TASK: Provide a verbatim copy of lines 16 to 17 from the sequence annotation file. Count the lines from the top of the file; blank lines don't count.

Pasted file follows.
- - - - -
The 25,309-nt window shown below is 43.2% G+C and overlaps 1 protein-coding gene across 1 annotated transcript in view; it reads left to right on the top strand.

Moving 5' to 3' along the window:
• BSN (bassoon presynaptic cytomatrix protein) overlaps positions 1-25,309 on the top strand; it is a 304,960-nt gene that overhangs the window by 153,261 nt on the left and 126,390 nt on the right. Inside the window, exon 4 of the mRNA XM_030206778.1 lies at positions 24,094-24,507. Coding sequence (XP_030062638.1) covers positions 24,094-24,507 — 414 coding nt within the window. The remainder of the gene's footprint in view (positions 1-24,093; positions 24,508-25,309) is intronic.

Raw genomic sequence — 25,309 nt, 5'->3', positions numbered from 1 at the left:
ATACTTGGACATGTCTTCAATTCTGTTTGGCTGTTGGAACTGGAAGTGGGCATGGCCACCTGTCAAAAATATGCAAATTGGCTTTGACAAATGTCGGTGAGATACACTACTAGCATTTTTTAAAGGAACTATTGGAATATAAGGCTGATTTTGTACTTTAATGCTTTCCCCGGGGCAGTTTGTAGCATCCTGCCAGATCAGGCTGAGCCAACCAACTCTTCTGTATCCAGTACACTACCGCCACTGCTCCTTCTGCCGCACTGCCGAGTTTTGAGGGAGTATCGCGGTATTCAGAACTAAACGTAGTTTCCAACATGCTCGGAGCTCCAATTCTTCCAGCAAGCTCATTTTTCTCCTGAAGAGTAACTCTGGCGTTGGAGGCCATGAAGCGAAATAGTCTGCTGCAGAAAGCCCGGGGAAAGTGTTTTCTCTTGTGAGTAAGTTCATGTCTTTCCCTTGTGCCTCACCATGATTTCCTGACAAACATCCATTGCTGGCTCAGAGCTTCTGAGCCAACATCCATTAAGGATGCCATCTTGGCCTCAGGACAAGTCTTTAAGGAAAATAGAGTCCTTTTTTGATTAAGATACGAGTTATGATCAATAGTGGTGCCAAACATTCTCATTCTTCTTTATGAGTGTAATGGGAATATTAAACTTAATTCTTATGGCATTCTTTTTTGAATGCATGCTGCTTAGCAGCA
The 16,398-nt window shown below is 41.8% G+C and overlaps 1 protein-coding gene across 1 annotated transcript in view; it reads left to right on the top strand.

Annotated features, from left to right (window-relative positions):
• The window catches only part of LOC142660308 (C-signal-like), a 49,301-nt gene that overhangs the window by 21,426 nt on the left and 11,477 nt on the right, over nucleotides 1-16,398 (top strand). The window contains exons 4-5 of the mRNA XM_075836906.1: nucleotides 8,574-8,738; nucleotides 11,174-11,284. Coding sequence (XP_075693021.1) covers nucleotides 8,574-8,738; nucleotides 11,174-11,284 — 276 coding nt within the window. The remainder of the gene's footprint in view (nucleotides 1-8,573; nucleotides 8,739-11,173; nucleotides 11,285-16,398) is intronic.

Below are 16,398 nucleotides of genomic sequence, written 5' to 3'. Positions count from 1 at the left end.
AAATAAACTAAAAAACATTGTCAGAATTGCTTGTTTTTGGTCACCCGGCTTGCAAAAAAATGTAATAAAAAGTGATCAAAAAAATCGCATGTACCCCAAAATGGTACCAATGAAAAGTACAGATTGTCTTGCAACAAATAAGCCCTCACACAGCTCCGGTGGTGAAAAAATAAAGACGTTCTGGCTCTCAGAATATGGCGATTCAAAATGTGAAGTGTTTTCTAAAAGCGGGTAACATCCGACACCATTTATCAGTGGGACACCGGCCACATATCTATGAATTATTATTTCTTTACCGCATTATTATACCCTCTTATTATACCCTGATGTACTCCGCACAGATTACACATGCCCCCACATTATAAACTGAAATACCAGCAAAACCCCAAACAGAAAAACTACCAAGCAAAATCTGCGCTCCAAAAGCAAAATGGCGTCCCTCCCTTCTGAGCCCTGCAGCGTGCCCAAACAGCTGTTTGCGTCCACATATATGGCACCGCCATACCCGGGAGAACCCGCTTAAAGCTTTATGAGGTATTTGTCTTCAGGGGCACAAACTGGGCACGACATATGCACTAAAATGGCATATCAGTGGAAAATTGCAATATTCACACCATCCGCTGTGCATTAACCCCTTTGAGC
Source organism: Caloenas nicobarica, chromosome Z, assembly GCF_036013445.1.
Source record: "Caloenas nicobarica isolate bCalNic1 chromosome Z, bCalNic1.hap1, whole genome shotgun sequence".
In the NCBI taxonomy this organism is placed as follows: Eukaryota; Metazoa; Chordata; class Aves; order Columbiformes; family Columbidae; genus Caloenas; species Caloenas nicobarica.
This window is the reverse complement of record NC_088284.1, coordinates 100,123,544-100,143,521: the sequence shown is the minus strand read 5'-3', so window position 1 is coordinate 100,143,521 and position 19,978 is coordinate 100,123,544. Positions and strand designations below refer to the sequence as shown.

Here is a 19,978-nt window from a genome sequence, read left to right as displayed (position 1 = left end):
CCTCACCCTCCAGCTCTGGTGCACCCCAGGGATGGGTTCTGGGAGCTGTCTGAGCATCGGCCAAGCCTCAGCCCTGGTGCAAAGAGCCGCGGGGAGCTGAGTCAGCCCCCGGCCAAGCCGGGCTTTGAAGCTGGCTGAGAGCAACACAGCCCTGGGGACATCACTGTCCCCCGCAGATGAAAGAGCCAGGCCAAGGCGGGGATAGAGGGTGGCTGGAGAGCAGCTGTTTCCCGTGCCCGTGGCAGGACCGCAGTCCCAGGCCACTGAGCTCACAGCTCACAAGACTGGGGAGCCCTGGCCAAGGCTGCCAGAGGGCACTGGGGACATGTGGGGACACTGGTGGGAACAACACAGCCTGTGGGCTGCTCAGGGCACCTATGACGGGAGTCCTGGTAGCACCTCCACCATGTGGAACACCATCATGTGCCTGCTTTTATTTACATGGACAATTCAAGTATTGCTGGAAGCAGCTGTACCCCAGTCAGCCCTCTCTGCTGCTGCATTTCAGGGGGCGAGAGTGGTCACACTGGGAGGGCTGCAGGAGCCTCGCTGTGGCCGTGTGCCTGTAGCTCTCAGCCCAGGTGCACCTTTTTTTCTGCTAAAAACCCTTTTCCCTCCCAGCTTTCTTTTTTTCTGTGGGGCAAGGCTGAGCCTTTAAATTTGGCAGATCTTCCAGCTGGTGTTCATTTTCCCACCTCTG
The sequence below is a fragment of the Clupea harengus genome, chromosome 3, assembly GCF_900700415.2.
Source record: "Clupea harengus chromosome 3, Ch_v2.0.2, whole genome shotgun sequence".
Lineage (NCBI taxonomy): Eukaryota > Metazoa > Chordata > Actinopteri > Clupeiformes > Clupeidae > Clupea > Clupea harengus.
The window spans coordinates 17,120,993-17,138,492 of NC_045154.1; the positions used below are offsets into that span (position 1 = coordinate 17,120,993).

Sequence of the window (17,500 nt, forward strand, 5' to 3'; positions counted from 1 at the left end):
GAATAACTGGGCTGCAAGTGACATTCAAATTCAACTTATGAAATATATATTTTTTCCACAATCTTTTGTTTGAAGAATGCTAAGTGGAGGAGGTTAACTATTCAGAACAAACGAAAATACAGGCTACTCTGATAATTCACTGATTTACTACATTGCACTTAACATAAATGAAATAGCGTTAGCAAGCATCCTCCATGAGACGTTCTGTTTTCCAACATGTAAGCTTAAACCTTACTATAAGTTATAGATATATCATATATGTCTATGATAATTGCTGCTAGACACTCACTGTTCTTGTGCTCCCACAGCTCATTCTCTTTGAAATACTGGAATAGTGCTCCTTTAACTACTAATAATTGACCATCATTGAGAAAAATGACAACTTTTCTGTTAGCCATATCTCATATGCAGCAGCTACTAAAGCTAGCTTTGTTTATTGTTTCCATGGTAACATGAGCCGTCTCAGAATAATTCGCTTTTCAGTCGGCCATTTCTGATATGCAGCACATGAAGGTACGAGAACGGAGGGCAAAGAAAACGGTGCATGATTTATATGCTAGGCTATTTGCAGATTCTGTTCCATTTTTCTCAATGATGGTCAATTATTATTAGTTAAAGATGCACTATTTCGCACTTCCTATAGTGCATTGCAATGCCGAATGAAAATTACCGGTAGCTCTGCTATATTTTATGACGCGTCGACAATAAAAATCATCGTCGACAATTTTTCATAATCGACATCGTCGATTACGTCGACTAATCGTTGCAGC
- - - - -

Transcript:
CCTCACCCTCCAGCTCTGGTGCACCCCAGGGATGGGTTCTGGGAGCTGTCTGAGCATCGGCCAAGCCTCAGCCCTGGTGCAAAGAGCCGCGGGGAGCTGAGTCAGCCCCCGGCCAAGCCGGGCTTTGAAGCTGGCTGAGAGCAACACAGCCCTGGGGACATCACTGTCCCCCGCAGATGAAAGAGCCAGGCCAAGGCGGGGATAGAGGGTGGCTGGAGAGCAGCTGTTTCCCGTGCCCGTGGCAGGACCGCAGTCCCAGGCCACTGAGCTCACAGCTCACAAGACTGGGGAGCCCTGGCCAAGGCTGCCAGAGGGCACTGGGGACATGTGGGGACACTGGTGGGAACAACACAGCCTGTGGGCTGCTCAGGGCACCTATGACGGGAGTCCTGGTAGCACCTCCACCATGTGGAACACCATCATGTGCCTGCTTTTATTTACATGGACAATTCAAGTATTGCTGGAAGCAGCTGTACCCCAGTCAGCCCTCTCTGCTGCTGCATTTCAGGGGGCGAGAGTGGTCACACTGGGAGGGCTGCAGGAGCCTCGCTGTGGCCGTGTGCCTGTAGCTCTCAGCCCAGGTGCACCTTTTTTTCTGCTAAAAACCCTTTTCCCTCCCAGCTTTCTTTTTTTCTGTGGGGCAAGGCTGAGCCTTTAAATTTGGCAGATCTTCCAGCTGGTGTTCATTTTCCCACCTCTG
The sequence below is a fragment of the Clupea harengus genome, chromosome 3, assembly GCF_900700415.2.